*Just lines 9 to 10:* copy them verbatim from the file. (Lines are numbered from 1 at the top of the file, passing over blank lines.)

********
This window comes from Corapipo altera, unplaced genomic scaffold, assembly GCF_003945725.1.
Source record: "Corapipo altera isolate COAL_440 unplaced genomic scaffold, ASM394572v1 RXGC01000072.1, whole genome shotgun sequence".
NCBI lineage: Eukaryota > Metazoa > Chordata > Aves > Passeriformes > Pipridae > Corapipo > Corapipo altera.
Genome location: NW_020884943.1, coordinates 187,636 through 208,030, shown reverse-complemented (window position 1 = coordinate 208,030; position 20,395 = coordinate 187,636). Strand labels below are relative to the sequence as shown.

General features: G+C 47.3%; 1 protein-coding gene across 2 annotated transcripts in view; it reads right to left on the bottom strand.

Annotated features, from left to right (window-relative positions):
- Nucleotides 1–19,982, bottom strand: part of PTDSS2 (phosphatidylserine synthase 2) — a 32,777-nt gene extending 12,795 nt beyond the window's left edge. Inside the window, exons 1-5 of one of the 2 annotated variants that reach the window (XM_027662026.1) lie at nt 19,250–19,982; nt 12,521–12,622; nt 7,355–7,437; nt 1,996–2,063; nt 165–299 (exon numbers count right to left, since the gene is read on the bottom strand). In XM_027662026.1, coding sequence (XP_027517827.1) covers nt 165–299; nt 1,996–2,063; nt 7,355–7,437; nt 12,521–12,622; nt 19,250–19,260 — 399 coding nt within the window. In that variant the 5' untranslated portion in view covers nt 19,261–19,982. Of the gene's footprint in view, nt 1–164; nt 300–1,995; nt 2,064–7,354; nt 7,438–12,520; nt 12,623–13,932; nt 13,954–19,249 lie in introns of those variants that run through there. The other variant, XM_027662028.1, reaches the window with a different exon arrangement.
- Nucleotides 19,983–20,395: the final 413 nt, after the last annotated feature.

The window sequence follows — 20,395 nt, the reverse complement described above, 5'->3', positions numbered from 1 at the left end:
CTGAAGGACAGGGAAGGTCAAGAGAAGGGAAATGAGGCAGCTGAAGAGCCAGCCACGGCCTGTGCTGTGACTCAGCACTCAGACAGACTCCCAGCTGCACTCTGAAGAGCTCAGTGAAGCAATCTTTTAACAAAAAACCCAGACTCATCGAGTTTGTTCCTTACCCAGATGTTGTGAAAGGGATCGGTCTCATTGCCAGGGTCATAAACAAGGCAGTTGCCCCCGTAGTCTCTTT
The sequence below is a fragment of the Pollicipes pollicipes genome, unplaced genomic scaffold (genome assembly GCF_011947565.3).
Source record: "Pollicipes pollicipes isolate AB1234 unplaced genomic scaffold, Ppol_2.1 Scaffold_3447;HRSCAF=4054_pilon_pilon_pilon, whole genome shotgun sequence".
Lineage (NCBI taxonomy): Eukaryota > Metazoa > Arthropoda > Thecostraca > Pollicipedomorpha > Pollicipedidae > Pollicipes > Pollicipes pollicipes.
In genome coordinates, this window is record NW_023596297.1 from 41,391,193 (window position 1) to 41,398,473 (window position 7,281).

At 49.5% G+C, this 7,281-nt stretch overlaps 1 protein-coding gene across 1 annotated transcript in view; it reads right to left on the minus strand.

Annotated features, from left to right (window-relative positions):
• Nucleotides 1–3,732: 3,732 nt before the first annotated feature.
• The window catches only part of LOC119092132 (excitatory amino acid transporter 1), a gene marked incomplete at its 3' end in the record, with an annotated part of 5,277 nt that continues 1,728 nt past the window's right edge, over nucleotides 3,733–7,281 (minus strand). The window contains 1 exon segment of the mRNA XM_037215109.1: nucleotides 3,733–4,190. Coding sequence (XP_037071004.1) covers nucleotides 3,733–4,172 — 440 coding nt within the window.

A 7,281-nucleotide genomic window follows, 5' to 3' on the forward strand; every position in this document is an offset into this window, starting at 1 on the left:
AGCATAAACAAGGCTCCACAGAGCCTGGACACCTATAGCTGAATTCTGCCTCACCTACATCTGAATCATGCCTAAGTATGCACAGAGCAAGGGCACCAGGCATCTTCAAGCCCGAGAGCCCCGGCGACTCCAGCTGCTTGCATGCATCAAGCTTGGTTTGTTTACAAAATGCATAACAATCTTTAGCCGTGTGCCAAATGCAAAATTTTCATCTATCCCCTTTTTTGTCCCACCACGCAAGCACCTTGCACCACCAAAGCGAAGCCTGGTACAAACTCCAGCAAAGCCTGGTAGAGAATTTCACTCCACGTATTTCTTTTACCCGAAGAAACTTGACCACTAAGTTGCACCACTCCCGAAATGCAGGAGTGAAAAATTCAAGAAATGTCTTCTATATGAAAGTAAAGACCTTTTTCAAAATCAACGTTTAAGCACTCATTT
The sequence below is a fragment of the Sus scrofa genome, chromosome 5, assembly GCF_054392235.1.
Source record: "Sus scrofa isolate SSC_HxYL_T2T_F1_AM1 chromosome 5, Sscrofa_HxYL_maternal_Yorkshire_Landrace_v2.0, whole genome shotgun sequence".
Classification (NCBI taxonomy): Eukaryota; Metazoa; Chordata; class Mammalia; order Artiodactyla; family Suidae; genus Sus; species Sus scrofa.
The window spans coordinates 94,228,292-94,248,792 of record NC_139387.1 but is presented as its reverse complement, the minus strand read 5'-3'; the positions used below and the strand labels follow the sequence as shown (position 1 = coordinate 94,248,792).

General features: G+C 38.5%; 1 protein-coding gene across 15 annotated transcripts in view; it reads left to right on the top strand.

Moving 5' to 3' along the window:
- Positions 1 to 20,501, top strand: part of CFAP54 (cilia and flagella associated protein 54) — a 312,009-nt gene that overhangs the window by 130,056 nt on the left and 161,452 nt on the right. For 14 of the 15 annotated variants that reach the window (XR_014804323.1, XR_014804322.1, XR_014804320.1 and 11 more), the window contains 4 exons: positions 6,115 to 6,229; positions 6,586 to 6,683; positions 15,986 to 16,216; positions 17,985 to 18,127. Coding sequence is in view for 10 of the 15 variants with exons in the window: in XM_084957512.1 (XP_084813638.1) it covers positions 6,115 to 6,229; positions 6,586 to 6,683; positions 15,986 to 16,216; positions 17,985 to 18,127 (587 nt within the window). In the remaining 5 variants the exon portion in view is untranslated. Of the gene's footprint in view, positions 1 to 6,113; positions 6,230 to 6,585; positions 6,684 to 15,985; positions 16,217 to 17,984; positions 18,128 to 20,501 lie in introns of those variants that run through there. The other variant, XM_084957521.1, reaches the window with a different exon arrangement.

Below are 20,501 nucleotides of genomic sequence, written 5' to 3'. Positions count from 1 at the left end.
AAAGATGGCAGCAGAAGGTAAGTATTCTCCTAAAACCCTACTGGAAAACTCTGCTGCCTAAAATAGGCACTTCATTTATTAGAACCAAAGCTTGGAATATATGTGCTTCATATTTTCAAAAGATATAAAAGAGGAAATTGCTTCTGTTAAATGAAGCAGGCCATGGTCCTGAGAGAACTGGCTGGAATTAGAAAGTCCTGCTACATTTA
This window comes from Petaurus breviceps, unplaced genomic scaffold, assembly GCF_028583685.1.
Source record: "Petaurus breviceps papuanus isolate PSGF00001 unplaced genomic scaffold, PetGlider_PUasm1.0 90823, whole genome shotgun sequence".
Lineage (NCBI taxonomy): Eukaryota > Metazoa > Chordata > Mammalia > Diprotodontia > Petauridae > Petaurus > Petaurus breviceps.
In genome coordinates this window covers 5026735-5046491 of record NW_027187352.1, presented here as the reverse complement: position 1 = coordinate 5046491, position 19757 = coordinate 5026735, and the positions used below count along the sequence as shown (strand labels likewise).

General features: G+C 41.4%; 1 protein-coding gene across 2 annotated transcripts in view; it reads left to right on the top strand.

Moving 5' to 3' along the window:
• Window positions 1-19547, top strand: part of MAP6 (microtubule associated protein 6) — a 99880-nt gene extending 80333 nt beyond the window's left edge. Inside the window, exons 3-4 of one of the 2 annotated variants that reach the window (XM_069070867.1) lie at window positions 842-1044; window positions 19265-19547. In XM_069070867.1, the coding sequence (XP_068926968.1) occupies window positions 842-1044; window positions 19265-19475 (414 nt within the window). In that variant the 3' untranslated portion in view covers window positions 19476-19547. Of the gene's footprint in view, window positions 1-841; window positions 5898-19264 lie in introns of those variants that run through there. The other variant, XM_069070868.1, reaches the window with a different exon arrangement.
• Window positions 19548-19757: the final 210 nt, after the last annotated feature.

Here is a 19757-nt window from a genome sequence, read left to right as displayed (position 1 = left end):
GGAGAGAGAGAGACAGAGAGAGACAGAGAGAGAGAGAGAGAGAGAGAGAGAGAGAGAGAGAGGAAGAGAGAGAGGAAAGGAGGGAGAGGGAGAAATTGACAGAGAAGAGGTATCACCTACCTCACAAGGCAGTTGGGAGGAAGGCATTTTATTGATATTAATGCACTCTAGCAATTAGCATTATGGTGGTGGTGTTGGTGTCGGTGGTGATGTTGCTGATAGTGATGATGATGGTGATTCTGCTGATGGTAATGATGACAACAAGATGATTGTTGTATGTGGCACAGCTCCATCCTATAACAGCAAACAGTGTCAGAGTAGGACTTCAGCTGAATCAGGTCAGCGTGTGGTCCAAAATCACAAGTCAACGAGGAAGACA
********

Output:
The window sequence follows — 20,395 nt, the reverse complement described above, 5'->3', positions numbered from 1 at the left end:
CTGAAGGACAGGGAAGGTCAAGAGAAGGGAAATGAGGCAGCTGAAGAGCCAGCCACGGCCTGTGCTGTGACTCAGCACTCAGACAGACTCCCAGCTGCACTCTGAAGAGCTCAGTGAAGCAATCTTTTAACAAAAAACCCAGACTCATCGAGTTTGTTCCTTACCCAGATGTTGTGAAAGGGATCGGTCTCATTGCCAGGGTCATAAACAAGGCAGTTGCCCCCGTAGTCTCTTT